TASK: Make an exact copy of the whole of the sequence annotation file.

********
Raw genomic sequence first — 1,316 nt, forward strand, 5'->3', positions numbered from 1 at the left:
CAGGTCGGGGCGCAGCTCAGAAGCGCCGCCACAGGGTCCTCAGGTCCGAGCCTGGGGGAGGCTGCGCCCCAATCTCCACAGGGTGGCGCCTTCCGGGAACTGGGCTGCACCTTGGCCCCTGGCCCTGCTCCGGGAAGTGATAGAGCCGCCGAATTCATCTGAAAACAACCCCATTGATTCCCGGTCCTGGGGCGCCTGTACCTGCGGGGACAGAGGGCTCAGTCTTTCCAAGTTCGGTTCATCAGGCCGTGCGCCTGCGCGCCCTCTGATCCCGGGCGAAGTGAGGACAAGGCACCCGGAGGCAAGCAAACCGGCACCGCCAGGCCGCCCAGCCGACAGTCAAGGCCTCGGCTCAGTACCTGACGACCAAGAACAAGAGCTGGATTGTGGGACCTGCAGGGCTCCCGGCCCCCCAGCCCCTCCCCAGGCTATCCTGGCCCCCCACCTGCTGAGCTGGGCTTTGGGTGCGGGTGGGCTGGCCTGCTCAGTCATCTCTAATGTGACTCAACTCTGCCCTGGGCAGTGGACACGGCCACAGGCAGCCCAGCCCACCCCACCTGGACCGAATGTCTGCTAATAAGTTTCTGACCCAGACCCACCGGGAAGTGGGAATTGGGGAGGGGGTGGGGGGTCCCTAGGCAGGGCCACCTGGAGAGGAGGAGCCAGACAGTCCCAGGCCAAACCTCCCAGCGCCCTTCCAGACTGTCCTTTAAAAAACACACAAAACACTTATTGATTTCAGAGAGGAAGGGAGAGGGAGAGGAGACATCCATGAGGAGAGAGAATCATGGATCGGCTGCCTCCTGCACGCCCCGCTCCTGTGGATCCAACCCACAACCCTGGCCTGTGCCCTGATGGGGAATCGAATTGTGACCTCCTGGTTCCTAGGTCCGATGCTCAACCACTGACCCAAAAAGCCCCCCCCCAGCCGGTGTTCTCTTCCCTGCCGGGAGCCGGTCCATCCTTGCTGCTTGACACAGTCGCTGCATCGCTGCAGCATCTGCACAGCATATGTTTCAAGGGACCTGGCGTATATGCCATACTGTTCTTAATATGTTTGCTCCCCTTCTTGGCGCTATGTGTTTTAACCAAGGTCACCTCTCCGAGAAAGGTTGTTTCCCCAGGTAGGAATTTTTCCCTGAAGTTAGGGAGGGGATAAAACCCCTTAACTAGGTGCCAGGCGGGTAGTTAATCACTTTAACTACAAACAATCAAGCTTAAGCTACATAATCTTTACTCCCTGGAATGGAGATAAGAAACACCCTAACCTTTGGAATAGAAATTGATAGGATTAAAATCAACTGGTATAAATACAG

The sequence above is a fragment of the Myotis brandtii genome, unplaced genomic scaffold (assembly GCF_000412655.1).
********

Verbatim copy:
Raw genomic sequence first — 1,316 nt, forward strand, 5'->3', positions numbered from 1 at the left:
CAGGTCGGGGCGCAGCTCAGAAGCGCCGCCACAGGGTCCTCAGGTCCGAGCCTGGGGGAGGCTGCGCCCCAATCTCCACAGGGTGGCGCCTTCCGGGAACTGGGCTGCACCTTGGCCCCTGGCCCTGCTCCGGGAAGTGATAGAGCCGCCGAATTCATCTGAAAACAACCCCATTGATTCCCGGTCCTGGGGCGCCTGTACCTGCGGGGACAGAGGGCTCAGTCTTTCCAAGTTCGGTTCATCAGGCCGTGCGCCTGCGCGCCCTCTGATCCCGGGCGAAGTGAGGACAAGGCACCCGGAGGCAAGCAAACCGGCACCGCCAGGCCGCCCAGCCGACAGTCAAGGCCTCGGCTCAGTACCTGACGACCAAGAACAAGAGCTGGATTGTGGGACCTGCAGGGCTCCCGGCCCCCCAGCCCCTCCCCAGGCTATCCTGGCCCCCCACCTGCTGAGCTGGGCTTTGGGTGCGGGTGGGCTGGCCTGCTCAGTCATCTCTAATGTGACTCAACTCTGCCCTGGGCAGTGGACACGGCCACAGGCAGCCCAGCCCACCCCACCTGGACCGAATGTCTGCTAATAAGTTTCTGACCCAGACCCACCGGGAAGTGGGAATTGGGGAGGGGGTGGGGGGTCCCTAGGCAGGGCCACCTGGAGAGGAGGAGCCAGACAGTCCCAGGCCAAACCTCCCAGCGCCCTTCCAGACTGTCCTTTAAAAAACACACAAAACACTTATTGATTTCAGAGAGGAAGGGAGAGGGAGAGGAGACATCCATGAGGAGAGAGAATCATGGATCGGCTGCCTCCTGCACGCCCCGCTCCTGTGGATCCAACCCACAACCCTGGCCTGTGCCCTGATGGGGAATCGAATTGTGACCTCCTGGTTCCTAGGTCCGATGCTCAACCACTGACCCAAAAAGCCCCCCCCCAGCCGGTGTTCTCTTCCCTGCCGGGAGCCGGTCCATCCTTGCTGCTTGACACAGTCGCTGCATCGCTGCAGCATCTGCACAGCATATGTTTCAAGGGACCTGGCGTATATGCCATACTGTTCTTAATATGTTTGCTCCCCTTCTTGGCGCTATGTGTTTTAACCAAGGTCACCTCTCCGAGAAAGGTTGTTTCCCCAGGTAGGAATTTTTCCCTGAAGTTAGGGAGGGGATAAAACCCCTTAACTAGGTGCCAGGCGGGTAGTTAATCACTTTAACTACAAACAATCAAGCTTAAGCTACATAATCTTTACTCCCTGGAATGGAGATAAGAAACACCCTAACCTTTGGAATAGAAATTGATAGGATTAAAATCAACTGGTATAAATACAG

The sequence above is a fragment of the Myotis brandtii genome, unplaced genomic scaffold (assembly GCF_000412655.1).